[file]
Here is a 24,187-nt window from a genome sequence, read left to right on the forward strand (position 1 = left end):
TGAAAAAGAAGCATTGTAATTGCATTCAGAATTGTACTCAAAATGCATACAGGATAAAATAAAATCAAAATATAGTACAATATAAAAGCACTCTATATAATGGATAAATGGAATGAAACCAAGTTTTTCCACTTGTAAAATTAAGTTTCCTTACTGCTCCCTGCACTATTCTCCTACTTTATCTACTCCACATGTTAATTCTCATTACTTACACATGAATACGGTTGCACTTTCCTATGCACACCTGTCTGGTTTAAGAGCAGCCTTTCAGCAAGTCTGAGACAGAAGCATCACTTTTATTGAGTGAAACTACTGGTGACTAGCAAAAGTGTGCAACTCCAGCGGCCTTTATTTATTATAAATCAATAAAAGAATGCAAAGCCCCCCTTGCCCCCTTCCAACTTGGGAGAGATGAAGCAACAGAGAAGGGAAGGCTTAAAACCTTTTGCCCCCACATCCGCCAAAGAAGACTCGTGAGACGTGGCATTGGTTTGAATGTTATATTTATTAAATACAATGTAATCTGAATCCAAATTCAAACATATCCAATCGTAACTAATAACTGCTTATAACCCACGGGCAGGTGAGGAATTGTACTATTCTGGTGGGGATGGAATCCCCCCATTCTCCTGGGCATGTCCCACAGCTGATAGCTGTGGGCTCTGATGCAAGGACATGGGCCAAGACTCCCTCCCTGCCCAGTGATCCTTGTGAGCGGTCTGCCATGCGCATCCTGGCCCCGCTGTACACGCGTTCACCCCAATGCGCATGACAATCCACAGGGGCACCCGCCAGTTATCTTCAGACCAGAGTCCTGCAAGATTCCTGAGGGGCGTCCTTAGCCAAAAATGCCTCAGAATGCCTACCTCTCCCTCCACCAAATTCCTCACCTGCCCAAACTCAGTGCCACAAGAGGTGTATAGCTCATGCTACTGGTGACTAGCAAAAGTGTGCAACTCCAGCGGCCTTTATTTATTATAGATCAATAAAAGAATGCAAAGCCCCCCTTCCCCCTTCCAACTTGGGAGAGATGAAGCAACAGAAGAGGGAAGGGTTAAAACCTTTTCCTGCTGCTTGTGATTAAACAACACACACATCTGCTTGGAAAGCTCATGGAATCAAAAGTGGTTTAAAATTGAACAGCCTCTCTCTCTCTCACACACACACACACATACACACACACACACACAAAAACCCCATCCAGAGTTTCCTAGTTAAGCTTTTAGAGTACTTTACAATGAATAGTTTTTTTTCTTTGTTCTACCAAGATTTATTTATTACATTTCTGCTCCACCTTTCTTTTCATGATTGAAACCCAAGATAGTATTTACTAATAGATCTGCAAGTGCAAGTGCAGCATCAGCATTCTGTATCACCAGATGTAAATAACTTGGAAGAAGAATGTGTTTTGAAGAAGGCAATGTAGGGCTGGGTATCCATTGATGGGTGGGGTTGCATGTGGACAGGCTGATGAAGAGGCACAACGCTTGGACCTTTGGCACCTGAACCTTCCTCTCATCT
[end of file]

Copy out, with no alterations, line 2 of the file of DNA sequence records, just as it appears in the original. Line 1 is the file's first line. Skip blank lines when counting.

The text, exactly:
TGAAAAAGAAGCATTGTAATTGCATTCAGAATTGTACTCAAAATGCATACAGGATAAAATAAAATCAAAATATAGTACAATATAAAAGCACTCTATATAATGGATAAATGGAATGAAACCAAGTTTTTCCACTTGTAAAATTAAGTTTCCTTACTGCTCCCTGCACTATTCTCCTACTTTATCTACTCCACATGTTAATTCTCATTACTTACACATGAATACGGTTGCACTTTCCTATGCACACCTGTCTGGTTTAAGAGCAGCCTTTCAGCAAGTCTGAGACAGAAGCATCACTTTTATTGAGTGAAACTACTGGTGACTAGCAAAAGTGTGCAACTCCAGCGGCCTTTATTTATTATAAATCAATAAAAGAATGCAAAGCCCCCCTTGCCCCCTTCCAACTTGGGAGAGATGAAGCAACAGAGAAGGGAAGGCTTAAAACCTTTTGCCCCCACATCCGCCAAAGAAGACTCGTGAGACGTGGCATTGGTTTGAATGTTATATTTATTAAATACAATGTAATCTGAATCCAAATTCAAACATATCCAATCGTAACTAATAACTGCTTATAACCCACGGGCAGGTGAGGAATTGTACTATTCTGGTGGGGATGGAATCCCCCCATTCTCCTGGGCATGTCCCACAGCTGATAGCTGTGGGCTCTGATGCAAGGACATGGGCCAAGACTCCCTCCCTGCCCAGTGATCCTTGTGAGCGGTCTGCCATGCGCATCCTGGCCCCGCTGTACACGCGTTCACCCCAATGCGCATGACAATCCACAGGGGCACCCGCCAGTTATCTTCAGACCAGAGTCCTGCAAGATTCCTGAGGGGCGTCCTTAGCCAAAAATGCCTCAGAATGCCTACCTCTCCCTCCACCAAATTCCTCACCTGCCCAAACTCAGTGCCACAAGAGGTGTATAGCTCATGCTACTGGTGACTAGCAAAAGTGTGCAACTCCAGCGGCCTTTATTTATTATAGATCAATAAAAGAATGCAAAGCCCCCCTTCCCCCTTCCAACTTGGGAGAGATGAAGCAACAGAAGAGGGAAGGGTTAAAACCTTTTCCTGCTGCTTGTGATTAAACAACACACACATCTGCTTGGAAAGCTCATGGAATCAAAAGTGGTTTAAAATTGAACAGCCTCTCTCTCTCTCACACACACACACACATACACACACACACACACAAAAACCCCATCCAGAGTTTCCTAGTTAAGCTTTTAGAGTACTTTACAATGAATAGTTTTTTTTCTTTGTTCTACCAAGATTTATTTATTACATTTCTGCTCCACCTTTCTTTTCATGATTGAAACCCAAGATAGTATTTACTAATAGATCTGCAAGTGCAAGTGCAGCATCAGCATTCTGTATCACCAGATGTAAATAACTTGGAAGAAGAATGTGTTTTGAAGAAGGCAATGTAGGGCTGGGTATCCATTGATGGGTGGGGTTGCATGTGGACAGGCTGATGAAGAGGCACAACGCTTGGACCTTTGGCACCTGAACCTTCCTCTCATCT